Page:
Actuary – a business professional who deals with the measurement and management of risk and uncertainty in fields like insurance. When it comes to public pensions, actuaries determine how much employers and employees need to contribute in a given year so that promised pension benefits will be available when the employee retires.
Annuity – a specified income payable at regular, stated intervals for a set time period, often for the remainder of a recipient’s life.
Annual Required Contribution – the actuarially determined pension fund contribution in a single year. This includes the normal cost of the plan (the cost of pension benefits earned in the current year) and also may include another payment that may be required to pay for a portion of benefits earned in past years that have not yet been funded. Paying the full ARC each year is the single most important thing an employer, such as state or local government, can do to maintain a well-funded public pension.
Defined Benefit Plan – employee group retirement plan established and maintained by an employer that uses a predetermined formula to calculate the amount of an employee’s retirement benefit. The benefit formula may take into consideration an employee’s years of service and salary during employment. No individual accounts are maintained.
Defined Contribution Plan – a plan that provides an individual retirement account for each participant with benefits based solely on (1) the amount contributed to the participant’s account plus (2) any income, expenses, gains, losses, and forfeitures from other participants. Contributions to the account may be made by the employee or the employer. Defined contribution plans include 401(k), 403(b), and 457 plans.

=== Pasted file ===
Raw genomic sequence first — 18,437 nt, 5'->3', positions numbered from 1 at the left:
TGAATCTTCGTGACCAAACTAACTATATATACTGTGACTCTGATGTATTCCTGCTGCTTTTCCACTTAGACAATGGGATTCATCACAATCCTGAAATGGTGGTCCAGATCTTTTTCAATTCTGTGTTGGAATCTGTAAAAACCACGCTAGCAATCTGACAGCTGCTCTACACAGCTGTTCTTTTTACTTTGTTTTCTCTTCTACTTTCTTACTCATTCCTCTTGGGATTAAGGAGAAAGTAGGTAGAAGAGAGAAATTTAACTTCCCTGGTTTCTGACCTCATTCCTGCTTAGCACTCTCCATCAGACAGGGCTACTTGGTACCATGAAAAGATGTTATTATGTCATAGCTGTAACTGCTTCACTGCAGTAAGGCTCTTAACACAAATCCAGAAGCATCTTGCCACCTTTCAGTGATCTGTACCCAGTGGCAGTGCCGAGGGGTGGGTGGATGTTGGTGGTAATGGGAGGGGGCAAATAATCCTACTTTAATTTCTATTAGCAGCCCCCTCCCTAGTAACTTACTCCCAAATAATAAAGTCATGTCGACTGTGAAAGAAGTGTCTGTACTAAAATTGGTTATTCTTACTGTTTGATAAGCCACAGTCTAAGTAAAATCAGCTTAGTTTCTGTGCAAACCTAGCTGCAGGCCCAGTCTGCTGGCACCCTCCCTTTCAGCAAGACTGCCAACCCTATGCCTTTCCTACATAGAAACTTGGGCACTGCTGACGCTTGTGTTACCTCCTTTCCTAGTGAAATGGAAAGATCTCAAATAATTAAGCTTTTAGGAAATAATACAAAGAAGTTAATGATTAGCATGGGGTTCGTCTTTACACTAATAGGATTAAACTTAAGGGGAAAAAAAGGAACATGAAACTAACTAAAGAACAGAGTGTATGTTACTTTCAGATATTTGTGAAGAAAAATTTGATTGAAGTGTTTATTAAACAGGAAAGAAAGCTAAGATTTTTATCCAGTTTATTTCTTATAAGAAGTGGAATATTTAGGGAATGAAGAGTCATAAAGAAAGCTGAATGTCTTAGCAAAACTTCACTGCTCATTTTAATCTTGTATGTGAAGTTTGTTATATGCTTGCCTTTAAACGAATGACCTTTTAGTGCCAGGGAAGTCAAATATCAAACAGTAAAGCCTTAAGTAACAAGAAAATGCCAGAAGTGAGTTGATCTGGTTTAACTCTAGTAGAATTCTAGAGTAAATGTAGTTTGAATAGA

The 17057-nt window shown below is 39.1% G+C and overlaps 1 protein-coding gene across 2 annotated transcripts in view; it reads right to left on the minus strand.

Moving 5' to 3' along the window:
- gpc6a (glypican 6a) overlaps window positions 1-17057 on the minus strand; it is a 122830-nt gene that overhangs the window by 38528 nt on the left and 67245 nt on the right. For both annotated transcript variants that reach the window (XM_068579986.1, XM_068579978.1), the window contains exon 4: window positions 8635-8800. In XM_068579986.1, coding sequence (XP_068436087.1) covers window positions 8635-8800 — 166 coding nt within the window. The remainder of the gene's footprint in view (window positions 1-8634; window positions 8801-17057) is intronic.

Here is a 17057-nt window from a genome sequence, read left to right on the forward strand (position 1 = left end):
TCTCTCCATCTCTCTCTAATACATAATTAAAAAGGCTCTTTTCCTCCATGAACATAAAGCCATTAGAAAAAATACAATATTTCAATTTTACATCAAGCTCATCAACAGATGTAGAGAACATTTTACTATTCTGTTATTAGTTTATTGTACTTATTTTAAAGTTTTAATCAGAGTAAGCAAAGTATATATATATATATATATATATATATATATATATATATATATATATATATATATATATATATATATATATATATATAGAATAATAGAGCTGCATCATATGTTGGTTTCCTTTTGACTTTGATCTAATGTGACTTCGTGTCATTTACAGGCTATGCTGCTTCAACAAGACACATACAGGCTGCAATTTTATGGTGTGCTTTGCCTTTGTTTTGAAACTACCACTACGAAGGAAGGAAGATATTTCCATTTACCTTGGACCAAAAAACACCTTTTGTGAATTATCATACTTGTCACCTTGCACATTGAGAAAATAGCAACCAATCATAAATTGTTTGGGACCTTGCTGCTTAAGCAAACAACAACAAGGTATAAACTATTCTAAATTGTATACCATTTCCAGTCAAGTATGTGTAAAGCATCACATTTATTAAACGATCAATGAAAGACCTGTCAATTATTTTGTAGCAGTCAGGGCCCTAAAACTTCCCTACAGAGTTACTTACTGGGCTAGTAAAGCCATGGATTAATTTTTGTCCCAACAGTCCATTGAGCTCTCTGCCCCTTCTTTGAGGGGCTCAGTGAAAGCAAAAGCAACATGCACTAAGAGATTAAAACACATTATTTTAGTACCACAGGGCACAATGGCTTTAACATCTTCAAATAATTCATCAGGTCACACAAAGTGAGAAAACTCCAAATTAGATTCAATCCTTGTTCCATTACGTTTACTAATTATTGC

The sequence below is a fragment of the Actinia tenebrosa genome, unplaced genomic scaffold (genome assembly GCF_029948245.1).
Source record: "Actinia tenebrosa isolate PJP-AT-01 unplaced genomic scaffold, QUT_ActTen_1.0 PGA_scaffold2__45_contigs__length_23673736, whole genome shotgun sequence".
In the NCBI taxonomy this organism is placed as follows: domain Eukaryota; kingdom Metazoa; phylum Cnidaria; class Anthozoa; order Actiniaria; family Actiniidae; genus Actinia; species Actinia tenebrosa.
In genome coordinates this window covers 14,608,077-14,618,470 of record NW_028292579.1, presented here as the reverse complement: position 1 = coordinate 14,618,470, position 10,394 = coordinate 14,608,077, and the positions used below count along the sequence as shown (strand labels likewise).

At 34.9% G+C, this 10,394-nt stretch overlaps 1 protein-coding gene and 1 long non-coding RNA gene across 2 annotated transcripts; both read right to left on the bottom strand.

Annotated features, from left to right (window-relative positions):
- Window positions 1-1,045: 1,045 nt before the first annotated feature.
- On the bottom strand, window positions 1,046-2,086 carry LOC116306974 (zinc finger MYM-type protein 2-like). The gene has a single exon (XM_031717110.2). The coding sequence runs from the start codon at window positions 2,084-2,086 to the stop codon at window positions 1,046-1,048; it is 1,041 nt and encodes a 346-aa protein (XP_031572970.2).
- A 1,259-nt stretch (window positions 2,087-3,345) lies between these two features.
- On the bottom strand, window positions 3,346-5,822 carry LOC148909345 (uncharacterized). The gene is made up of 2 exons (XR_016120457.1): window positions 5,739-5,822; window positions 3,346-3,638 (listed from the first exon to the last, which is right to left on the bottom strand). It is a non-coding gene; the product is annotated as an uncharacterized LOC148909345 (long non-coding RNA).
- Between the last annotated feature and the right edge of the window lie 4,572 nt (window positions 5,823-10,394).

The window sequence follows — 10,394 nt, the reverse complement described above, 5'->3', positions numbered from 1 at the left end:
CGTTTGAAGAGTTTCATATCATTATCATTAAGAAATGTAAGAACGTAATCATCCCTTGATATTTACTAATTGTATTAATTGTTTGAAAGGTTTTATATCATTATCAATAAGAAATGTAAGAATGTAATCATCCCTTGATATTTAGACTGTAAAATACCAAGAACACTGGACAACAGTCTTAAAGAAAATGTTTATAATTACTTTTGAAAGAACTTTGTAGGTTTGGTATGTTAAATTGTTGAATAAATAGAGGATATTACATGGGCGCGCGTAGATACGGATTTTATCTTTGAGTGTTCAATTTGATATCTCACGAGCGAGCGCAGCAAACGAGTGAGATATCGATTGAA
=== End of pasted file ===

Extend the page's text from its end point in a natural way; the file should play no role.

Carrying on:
Pension – steady income given to a person as the result of service that begins when a specific event occurs (such as retirement). Pensions are typically paid monthly and based on factors such as years of service and prior compensation. The payment may be made by a government, employer, pension fund, or life insurance company.
Unfunded Actuarially Accrued Liability – amount that a pension system owes its members that exceeds the value of assets in the fund. In other words, if a pension system owes its members $20 million in pension benefits, but it only has $18 million in assets, then the $2 million difference is the unfunded actuarially accrued liability. It’s important to note that the UAAL is never due all at once, but can be paid off over time.
Vesting Period – process by which a participant obtains nonforfeitable rights to benefits, such as an employee retirement plan. Typically, these rights accrue based on an employee’s years of service to an employer. For example, an employee may be required to work for an employer for five years before becoming fully vested in their pension.